ACTIONS speak louder than words in Papua New Guinea culture. It is customary that when a person does something good, words do not fully express the appreciation. One has to reciprocate with action.
A common practice is the idea of saying thank you with action rather than words. Accordingly, the Catholic Archdiocese of Mt Hagen organised a pilgrimage to say thank you for the 80 years of the Gospel in the Highlands.
This year is a special year for the Catholic Archdiocese of Mt Hagen, which includes both Jiwaka and Western Highlands provinces. The Archdiocese is celebrating 80 years of the Catholic faith in the two provinces and the rest of the Highlands.
In 1934 the first Catholic SVD missionaries led by Fr William Ross, Fr Alfonse Schafer and Br Frank Eugene with 72 carriers from Rempi in Madang, entered the highlands from the north.
Fr Schafer settled in Chimbu to evangelise and Fr Ross and Br Eugene moved on to the Western Highlands.
The first missionaries’ sole purpose was to evangelise the people but services like education and health seemed necessary in order to evangelise meaningfully. So schools and health services were established and contributed a lot to the development of the region. Today about 40% of the health and education services in the highlands is provided by the Catholic Church.
After 80 years, the Catholic faithful in the Archdiocese of Mt Hagen felt it is timely to say thank you and acknowledge all the blessings from God through the missionaries. An appropriate action was a pilgrimage from Madang to Mt Hagen, following the route of the first missionaries.
More than 500 Catholics including three local priests and nine seminarians travelled to Madang on 28 March. After two days in Rempi, on the north coast of Madang, the pilgrims travelled by PMV to Yakumbu along the Ramu to Madang highway to start their two weeks pilgrimage.
Sixteen young men from Rempi also joined the group, some of them the descendants of the 72 carriers of the first missionaries.
The first week was a test of faith and physical strength. They walked from Yakumbu across the Ramu valley to Brahaman, a Catholic parish, then continued up the rugged terrain of the Bismarck range to Bundi Catholic Mission, the last parish of the Madang Archdiocese.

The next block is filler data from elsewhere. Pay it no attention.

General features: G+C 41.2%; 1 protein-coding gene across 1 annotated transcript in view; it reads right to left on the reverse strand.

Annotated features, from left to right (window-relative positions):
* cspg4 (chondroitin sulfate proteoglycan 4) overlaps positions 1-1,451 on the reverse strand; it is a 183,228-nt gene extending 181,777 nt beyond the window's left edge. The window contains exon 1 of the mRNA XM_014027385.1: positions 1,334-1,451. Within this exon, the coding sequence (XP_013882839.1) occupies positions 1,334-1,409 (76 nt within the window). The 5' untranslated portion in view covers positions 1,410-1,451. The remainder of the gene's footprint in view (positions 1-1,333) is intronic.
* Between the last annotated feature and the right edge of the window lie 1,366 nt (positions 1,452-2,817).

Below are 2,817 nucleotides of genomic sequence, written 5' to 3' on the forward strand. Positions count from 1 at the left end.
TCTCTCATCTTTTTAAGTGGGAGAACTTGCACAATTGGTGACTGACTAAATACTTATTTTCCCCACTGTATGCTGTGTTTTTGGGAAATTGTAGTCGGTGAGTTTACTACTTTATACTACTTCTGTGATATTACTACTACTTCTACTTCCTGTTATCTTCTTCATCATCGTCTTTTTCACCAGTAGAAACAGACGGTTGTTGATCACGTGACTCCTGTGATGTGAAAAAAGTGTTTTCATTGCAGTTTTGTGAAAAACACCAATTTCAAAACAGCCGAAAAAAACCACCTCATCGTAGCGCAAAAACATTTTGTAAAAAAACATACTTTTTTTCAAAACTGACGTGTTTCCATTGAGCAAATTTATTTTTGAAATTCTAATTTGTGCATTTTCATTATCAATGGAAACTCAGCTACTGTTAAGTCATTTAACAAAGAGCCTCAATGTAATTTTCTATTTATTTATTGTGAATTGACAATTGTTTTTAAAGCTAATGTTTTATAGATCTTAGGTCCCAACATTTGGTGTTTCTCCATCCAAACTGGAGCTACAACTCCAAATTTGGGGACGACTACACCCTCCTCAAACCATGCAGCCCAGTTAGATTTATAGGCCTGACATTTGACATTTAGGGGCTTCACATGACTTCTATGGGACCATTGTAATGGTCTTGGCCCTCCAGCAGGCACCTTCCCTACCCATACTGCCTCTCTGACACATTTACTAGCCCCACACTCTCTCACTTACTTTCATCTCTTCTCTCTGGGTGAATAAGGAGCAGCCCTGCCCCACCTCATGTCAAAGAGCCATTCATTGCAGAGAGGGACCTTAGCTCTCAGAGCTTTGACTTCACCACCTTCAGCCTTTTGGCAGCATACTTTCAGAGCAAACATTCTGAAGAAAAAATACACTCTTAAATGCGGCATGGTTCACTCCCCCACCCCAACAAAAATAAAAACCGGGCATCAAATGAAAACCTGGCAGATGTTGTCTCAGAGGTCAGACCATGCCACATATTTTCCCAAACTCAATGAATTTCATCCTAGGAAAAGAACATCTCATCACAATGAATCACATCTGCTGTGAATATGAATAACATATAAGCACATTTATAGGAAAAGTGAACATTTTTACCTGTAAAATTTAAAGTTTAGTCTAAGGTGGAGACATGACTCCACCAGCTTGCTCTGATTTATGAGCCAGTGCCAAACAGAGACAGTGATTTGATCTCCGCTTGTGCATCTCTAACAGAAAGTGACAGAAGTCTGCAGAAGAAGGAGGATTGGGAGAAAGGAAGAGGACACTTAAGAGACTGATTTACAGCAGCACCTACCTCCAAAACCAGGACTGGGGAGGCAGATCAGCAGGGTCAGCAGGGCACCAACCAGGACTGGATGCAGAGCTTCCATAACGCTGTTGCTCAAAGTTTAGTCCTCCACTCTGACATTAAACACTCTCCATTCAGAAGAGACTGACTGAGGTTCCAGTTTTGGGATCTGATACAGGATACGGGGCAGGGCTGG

The pilgrims then crossed the steep ridges of the Bismarck and continued their journey on the western side of the Mt Wilhelm through Mondia Pass on the border of Madang and Chimbu.
Travelling south along the Chimbu gorge, the pilgrims visited Denglagu, Golgme and the Ombondo parishes. They also had a chance to visit the memorial sites to two of the first missionaries, Fr Carl Morschheuser at Womatne and Br Eugene Frank at Anganere, where the local people attacked and killed them.
Leaving the Chimbu gorge at Ombondo parish, the pilgrims travelled west up the steep hills of the Gena mountains and arrived at Mingende, ending the first week of the pilgrimage. Physically most pilgrims had body aches and blisters on their feet but their spiritual strength motivated them to continue.
The second week of the pilgrimage from Mingende to Mt Hagen followed the old highway and was the route that Fr Ross and Br Eugene took to travel to Mt. Hagen.
Continuing west along the Waghi valley, they passed Kerawagi the last parish of Kundiawa diocese, then on to Nondugl, Banz and Fatima parishes in the Jiwaka province and entering the Western Highlands through Mun Parish in the Dei district.
Finally on Palm Sunday, the pilgrimage ended at Rebiamul, the Catholic Archdiocese headquarters with many of the pilgrims shedding tears of joy. The Archbishop of Mt Hagen, Archbishop Douglas Young, welcoming them back said the pilgrimage was a sign of a family walking together and sharing the Gospel, as a Church alive in Christ.
Most of the pilgrims reflected that the long walk had been a perfect spiritual exercise to strengthen their Catholic faith during the Lenten season. And it was a good experience to feel the similar pain and sufferings of the first missionaries, 80 years ago, as they entered the highlands region.